10. Hacking of beam sides, bottom, slab bottom.
  11. Checking all honeycombing surfaces & if finishing is to be done with rich mortar.
  12. For more honeycombing, consult the R.C.C. consultant.
report slab concreating




The temporary structure erected concrete in it’s required shape, till it hardens and becomes self-supporting is known as the formwork or centering or shuttering.

  1. The form-work must be water-proofed, so as to prevent the absorption of water from the concrete.
  2. The form-work must be strong enough to bear a load of concrete, workmen, the liquid pressure of the fresh concrete, and the impact effect of ramming or vibrating.
  3. The form-work should be as light as possible and stiff enough to have the minimum deflection.
  4. All joints in the form-work should be true and the surface should be plane to minimize the cost of surface finishing.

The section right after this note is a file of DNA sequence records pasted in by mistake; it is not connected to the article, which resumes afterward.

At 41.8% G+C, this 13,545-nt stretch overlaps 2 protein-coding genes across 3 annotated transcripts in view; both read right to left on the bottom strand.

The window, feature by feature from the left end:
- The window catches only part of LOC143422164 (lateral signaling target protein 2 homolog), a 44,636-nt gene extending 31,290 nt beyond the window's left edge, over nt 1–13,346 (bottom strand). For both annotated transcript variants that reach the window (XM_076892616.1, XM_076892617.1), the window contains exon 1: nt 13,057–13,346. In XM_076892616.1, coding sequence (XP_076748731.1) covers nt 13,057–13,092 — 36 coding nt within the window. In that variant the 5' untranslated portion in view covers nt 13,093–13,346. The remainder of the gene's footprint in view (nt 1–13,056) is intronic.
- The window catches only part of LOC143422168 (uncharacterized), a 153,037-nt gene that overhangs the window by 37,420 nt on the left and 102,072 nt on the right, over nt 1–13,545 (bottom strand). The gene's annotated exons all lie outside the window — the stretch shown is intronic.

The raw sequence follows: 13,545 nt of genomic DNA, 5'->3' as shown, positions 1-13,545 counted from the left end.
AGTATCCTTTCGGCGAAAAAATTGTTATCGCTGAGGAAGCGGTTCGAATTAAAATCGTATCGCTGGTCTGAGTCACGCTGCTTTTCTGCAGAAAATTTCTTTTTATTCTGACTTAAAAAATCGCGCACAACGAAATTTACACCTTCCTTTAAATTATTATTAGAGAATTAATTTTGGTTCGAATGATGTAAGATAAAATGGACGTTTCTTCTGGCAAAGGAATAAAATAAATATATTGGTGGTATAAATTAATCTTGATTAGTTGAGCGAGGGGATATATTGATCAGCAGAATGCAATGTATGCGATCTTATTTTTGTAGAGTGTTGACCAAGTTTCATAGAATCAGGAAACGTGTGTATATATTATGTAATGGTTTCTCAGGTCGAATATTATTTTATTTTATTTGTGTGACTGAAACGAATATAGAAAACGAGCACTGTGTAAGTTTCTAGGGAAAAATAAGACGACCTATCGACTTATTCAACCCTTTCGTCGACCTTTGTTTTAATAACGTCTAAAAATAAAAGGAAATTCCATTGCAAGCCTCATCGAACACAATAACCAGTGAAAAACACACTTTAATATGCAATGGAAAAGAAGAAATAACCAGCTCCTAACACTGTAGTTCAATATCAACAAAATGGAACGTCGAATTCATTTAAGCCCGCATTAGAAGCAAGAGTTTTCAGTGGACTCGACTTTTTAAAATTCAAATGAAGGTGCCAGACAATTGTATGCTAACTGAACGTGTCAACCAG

5. The form-work should be easily removable without damages.

In this type of form-work, the material could be steel plate, plywood wooden plank or wooden prop.

Steel Plate Size 

Size of steel plates are different : i.e., 3’0″ x 2’0″ x 1″ (90 cm x 60 cm x 25 mm) thick plate is generally being used but plates in size 4’0″ x 2’0″ (120 cm x 60 cm), l’6″ x 3’0″ (45 cm x 90 cm), 0’9″ x 3’0″ (23 cm x 90 cm) etc. are also available.
Size of angles, generally used for plates, are 25 x 25 x 5mm.

Plywood should be stiff, water-proof, and a higher usable value.

Generally, plywood is used for the form-work of columns and beams. When good surface quality is required, plywood is used for slab concrete centering but it is costlier than steel plates.